Keepers of the light

by Peter J. Teagle - Posted on Apr 11, 2018 - 02:42 PM

Photo: Descendants of Clarence and Fannie Mae Salter gathered after the ceremony honoring the lighthouse keeping couple. Fannie Mae replaced her husband at Turkey Point after his death and was selected at the behest of President Calvin Coolidge. In total, the couple combined for 53 years of service at six different lighthouses. Descendants are, front row from left, Nicola Barteau, Nahla Davis, Dale Hudgins Davis, Kaylee Barteau, Heidi Barteau, Tad Barteau, Patty Barteau; back row, Jason Leigh, Laurie Leigh, Lisa Sutton, Gill Barteau and Bradley Barteau. Photo by Peter J. Teagle

Descendants of Clarence and Fannie Mae Salter gathered after the ceremony honoring the lighthouse keeping couple. Fannie Mae replaced her husband at Turkey Point after his death and was selected at the behest of President Calvin Coolidge. In total, the couple combined for 53 years of service at six different lighthouses. Descendants are, front row from left, Nicola Barteau, Nahla Davis, Dale Hudgins Davis, Kaylee Barteau, Heidi Barteau, Tad Barteau, Patty Barteau; back row, Jason Leigh, Laurie Leigh, Lisa Sutton, Gill Barteau and Bradley Barteau. Photo by Peter J. Teagle

Photo: The grave of Charles L. Sadler, keeper of Cove Point Lighthouse in Maryland in the late 1920s. Photo by Peter J. Teagle

The grave of Charles L. Sadler, keeper of Cove Point Lighthouse in Maryland in the late 1920s. Photo by Peter J. Teagle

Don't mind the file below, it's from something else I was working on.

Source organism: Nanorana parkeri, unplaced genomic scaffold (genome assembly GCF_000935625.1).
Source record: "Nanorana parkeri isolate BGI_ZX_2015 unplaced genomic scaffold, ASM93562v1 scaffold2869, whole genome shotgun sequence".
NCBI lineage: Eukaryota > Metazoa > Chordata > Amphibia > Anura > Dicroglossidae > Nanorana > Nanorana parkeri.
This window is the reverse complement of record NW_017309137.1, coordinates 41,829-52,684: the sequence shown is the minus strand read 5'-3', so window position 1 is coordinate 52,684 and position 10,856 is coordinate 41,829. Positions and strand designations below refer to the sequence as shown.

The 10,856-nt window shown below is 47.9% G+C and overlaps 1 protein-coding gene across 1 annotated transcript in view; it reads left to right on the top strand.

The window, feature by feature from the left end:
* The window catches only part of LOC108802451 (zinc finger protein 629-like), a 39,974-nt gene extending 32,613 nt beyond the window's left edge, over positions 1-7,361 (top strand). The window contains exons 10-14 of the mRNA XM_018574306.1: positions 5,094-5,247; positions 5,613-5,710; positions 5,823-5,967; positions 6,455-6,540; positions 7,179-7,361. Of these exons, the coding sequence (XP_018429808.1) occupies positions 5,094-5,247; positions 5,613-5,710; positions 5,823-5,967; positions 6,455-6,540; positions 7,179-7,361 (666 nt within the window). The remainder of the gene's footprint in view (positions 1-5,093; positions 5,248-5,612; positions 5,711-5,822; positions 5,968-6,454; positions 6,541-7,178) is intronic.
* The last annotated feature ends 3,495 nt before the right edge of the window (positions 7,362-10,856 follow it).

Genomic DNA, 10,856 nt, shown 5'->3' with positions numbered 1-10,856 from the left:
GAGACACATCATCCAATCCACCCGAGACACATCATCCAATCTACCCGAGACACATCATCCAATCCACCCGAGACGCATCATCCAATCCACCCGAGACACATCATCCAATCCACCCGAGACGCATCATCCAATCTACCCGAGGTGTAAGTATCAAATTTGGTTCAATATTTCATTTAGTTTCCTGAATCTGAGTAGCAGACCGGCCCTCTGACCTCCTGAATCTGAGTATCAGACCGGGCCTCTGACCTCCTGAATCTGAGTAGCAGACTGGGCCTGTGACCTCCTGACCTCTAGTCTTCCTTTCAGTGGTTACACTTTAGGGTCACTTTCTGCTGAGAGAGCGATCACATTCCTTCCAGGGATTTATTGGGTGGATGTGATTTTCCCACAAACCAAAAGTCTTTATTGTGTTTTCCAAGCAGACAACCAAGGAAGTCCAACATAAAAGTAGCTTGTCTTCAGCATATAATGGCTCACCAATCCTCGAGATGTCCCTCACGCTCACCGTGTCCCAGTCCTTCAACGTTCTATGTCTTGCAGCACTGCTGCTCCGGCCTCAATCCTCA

Photo: One of the markers used for the graves of lighthouse keepers in Mathews County. Photo by Peter J. Teagle

One of the markers used for the graves of lighthouse keepers in Mathews County. Photo by Peter J. Teagle

Freezing rain and gusting wind did not deter dozens of the descendants of six lighthouse keepers on Saturday as plaques were unveiled in Mathews County cemeteries honoring lifetimes of service.

Attendees came from as far away as Texas to commemorate decades of keeping the watch on the part of keepers Charles E. Respess, Floyd E. Crewe, Clarence and Fannie Mae Salter, Charles L. Sadler and John F. Hudgins.

Each ceremony began with a commencement by Greg Krawczyk, president of the Chesapeake Chapter of the U.S. Lighthouse Society. 

Following the presentation of colors by a Coast Guard Auxiliary honor guard, a brief biography of each keeper was read. 

Star-spangled red covers were then removed from each marker and U.S. flags were installed at the gravesites.

The Lighthouse Keepers Prayer preceded the playing of “Taps” and closing remarks at each site.

Color Corps members included Jim Gierlak, Don Connolly and John Bonner of Coast Guard Auxiliary Flotilla 66. Tom Edwards, a distant relative of keeper Respess, was the bugler.

The first honoree was Charles Edwin Respess, who is buried at Gwynn’s Island Cemetery. Respess was born on the island off Barn Creek in 1862. By 1890, he had become a mate on Cape Charles Light Vessel #46.

Light Vessels were ships that acted as lighthouses. These vessels were in service in areas where water depth or environmental conditions prevented the construction of free-standing structures.

Respess would work on two Light Vessels, eventually moving to Old Plantation Flats Lighthouse in 1893. In total, Respess would serve at six lighthouses including York Spit, Smith Point, Deep Water Shoals, Cherrystone Bar and Windmill Point.

The life of a keeper was filled with dangers, as weather, fires or a fall could all claim one’s life. Respess spent more than two decades protecting mariners from the dangers of the waters that would claim him.

On March 5, 1915, Re-pess drowned while on a yawl boat heading home from his lighthouse during a storm. The National Archives list him as having “25 years of exemplary service.”

Floyd Earl Crewe, who rests at Milford Haven Cemetery, was the second honoree. He was born in 1908 in Mathews and, like Respess, began his service on a Lightship.